While in Australia it is being loudly proclaimed that there is no turning back from a full blown free market economy, one country is showing that there are alternatives.
The Australian Financial Review (April 20) explained how in recent years Holland is showing remarkable economic growth, so much so that the highly reputable International Institute for Management Development (IMD) in its World Competitiveness Study 2000, has ranked the Netherlands fourth behind the USA, Singapore and Finland in terms of providing an environment conducive to business competitiveness.
Economic growth has grown by 3.4 per cent a year and unemployment has fallen to 2.7 per cent in the last few years.
The Dutch have achieved this remarkable record through the setting-up of an accord-style arrangement between government and unions, which has maintained wage stability, jobs growth and a generous social security system for all.
Professor Gerelli from the IMD ascribes the Netherland’s success to its having an economy which integrates the global and the local.
The economy allows a level of globalisation in those areas that need to be open to competition, as well as a level of government support for industry and businesses.
Deregulated sectors, such as telecommunications and transport, operate within the global market, while within the local economy government assistance allows home grown small and medium businesses to thrive.
The benefits of all this arrangement has been greater social cohesion and strong local communities, as well as a dynamic globally orientated economy.
Meanwhile in the Anglo-Saxon world, the unfettered free market rules supreme.
Of the 47 countries surveyed by the IMD, however, Australia comes a poor thirteenth and Great Britain, often held up as an example of free market success, comes fifteenth, in terms of long term economic growth and international competitiveness.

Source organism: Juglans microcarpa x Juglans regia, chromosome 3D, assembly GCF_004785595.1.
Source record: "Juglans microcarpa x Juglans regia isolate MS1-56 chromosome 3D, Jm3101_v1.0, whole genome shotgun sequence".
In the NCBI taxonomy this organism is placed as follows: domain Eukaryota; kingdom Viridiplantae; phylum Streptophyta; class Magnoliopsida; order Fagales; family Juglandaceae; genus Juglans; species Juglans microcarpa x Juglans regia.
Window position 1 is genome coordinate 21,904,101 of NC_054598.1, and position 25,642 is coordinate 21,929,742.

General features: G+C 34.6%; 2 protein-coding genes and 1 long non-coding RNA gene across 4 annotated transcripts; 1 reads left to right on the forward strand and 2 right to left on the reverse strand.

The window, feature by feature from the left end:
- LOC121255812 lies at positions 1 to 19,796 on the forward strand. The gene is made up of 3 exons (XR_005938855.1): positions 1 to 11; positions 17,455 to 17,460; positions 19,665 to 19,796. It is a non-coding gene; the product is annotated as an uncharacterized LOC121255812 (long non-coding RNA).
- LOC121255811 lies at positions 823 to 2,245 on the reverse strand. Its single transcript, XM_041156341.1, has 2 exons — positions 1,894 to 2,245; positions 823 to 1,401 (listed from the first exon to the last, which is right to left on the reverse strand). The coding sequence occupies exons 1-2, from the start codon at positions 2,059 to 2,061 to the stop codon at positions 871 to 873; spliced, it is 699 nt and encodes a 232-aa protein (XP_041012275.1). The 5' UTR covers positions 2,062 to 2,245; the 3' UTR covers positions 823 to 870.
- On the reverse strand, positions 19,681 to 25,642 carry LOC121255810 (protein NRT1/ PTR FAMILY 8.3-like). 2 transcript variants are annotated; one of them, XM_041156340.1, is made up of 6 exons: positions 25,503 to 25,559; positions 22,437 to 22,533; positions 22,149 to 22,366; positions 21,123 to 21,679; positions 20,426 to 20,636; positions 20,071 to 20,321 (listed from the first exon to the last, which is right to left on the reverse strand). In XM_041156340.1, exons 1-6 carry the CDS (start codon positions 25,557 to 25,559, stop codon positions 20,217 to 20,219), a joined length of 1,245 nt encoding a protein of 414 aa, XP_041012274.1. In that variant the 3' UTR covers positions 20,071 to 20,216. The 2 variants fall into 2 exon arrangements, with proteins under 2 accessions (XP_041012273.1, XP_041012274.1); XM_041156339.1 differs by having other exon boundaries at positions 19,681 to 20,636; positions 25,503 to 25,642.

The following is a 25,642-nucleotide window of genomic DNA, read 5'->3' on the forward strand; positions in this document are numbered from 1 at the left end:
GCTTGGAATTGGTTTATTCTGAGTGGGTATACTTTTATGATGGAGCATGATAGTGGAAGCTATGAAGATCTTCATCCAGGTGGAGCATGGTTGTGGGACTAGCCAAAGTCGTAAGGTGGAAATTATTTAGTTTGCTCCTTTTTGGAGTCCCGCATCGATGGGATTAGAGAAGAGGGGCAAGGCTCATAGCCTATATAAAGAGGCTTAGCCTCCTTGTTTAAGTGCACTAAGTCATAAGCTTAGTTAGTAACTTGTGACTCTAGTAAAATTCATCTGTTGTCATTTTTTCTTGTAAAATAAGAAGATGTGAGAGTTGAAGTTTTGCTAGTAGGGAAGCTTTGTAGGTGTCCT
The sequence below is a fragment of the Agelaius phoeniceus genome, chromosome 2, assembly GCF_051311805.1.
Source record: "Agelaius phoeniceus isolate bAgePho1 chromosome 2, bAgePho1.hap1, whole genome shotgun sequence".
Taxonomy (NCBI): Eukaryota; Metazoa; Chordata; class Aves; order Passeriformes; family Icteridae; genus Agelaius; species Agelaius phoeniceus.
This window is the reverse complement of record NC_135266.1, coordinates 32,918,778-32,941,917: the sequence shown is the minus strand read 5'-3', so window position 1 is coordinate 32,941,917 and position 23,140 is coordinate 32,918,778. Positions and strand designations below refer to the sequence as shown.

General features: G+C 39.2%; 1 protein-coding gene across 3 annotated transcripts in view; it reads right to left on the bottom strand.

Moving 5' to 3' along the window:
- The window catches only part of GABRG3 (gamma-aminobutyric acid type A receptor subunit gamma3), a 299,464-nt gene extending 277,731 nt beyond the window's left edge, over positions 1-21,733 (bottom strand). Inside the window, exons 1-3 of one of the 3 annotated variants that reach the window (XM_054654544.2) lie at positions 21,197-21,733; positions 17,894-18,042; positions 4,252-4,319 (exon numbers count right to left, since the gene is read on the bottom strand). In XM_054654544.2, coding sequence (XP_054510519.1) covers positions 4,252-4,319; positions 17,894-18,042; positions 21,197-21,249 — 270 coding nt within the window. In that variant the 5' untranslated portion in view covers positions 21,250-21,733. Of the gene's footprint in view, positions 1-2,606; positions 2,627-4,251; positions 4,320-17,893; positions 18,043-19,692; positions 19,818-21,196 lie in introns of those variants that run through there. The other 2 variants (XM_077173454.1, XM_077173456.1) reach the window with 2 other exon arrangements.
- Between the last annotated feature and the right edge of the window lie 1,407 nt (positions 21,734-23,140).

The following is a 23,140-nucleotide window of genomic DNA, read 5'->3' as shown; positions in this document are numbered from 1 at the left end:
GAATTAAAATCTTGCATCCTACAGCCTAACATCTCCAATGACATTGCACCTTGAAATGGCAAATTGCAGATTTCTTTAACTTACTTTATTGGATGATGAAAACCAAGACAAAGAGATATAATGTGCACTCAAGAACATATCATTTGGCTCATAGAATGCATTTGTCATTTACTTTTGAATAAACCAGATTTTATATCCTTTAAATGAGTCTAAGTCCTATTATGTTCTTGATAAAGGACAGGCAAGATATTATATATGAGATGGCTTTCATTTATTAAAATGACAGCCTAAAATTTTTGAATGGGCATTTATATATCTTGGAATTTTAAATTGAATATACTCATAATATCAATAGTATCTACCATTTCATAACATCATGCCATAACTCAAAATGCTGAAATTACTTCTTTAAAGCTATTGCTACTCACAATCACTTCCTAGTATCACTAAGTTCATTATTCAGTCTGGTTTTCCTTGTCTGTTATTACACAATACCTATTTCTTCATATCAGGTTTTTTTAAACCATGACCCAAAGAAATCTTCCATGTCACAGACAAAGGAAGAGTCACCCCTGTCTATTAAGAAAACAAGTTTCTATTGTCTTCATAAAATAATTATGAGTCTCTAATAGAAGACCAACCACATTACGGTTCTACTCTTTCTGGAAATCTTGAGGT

Work: loyalty is out
“It is the time dimension of the new capitalism, rather than high-tech data transmission, global stock markets, or free trade, which most directly affects peoples’ emotional lives outside the workplace.
“Transposed to the family realm, ‘No long-term’ means keep moving, don’t commit yourself, and don’t sacrifice.
“Rico [a technology adviser] suddenly erupted on the plane:
‘You can’t imagine how stupid I feel when I talk to my kids about commitment. It’s an abstract virtue to them; they don’t see it any where.’
“Over dinner I simply didn’t understand the outburst, which seemed apropos of nothing.
“But his meaning is now clearer to me as a reflection upon himself. He means the children don’t see commitment practised in the lives of their parents or their parents’ generation.”
Extract from The Corrosion of Character: The Personal Consequences of Work in the New Capitalism by Richard Sennett